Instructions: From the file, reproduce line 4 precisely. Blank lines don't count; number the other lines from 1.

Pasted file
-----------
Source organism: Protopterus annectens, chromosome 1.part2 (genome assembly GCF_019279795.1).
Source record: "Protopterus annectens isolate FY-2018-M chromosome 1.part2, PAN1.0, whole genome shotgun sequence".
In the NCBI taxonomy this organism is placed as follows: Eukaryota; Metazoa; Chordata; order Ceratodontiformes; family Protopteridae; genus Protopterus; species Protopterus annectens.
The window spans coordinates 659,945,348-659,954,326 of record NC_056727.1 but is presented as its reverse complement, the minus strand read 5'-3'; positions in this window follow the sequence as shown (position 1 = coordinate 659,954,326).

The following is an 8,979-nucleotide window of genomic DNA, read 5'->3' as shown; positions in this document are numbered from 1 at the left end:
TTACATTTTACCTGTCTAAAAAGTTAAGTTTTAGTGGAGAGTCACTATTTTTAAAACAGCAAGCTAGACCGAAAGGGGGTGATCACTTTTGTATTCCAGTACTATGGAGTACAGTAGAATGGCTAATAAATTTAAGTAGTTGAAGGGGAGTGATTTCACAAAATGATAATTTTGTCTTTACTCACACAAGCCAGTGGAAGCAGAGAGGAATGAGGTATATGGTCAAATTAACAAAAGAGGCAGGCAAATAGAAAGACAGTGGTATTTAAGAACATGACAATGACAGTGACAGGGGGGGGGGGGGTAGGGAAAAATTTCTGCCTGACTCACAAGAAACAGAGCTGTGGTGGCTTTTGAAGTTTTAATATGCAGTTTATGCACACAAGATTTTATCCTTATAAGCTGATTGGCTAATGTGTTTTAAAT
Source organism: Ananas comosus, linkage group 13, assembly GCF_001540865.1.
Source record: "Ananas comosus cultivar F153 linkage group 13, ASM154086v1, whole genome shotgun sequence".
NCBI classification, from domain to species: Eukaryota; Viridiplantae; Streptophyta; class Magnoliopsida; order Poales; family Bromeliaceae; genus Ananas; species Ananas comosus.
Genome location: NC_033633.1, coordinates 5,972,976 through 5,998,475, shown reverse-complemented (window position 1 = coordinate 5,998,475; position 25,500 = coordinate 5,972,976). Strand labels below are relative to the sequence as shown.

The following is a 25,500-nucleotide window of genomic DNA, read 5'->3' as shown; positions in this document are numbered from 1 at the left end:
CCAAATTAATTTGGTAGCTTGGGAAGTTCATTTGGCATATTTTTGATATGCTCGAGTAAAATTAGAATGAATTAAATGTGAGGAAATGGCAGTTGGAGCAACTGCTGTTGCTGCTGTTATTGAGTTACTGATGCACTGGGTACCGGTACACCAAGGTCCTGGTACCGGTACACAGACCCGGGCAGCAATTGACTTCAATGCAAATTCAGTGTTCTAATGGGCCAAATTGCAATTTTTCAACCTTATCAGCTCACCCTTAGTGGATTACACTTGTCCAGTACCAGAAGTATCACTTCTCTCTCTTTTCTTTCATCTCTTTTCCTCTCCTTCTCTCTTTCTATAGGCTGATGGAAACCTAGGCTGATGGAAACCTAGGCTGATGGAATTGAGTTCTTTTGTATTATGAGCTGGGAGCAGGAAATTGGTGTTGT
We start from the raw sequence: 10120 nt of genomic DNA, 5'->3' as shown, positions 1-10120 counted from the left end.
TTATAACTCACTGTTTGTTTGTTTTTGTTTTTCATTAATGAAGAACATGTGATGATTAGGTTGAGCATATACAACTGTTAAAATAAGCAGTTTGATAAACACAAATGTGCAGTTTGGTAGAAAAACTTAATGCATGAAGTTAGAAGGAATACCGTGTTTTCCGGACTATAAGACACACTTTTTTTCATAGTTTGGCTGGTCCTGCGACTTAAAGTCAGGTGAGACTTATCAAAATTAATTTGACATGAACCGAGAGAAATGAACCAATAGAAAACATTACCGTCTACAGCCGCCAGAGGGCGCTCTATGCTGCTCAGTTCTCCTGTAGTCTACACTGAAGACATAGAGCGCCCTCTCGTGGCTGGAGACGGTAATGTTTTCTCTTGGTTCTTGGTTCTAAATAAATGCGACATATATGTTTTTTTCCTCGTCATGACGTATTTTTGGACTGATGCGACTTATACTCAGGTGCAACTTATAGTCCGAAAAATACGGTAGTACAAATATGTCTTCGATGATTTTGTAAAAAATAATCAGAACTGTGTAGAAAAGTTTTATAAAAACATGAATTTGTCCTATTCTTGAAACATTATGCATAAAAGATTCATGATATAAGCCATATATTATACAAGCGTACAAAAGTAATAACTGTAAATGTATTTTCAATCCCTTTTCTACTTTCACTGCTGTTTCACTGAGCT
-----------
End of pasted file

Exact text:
The window spans coordinates 659,945,348-659,954,326 of record NC_056727.1 but is presented as its reverse complement, the minus strand read 5'-3'; positions in this window follow the sequence as shown (position 1 = coordinate 659,954,326).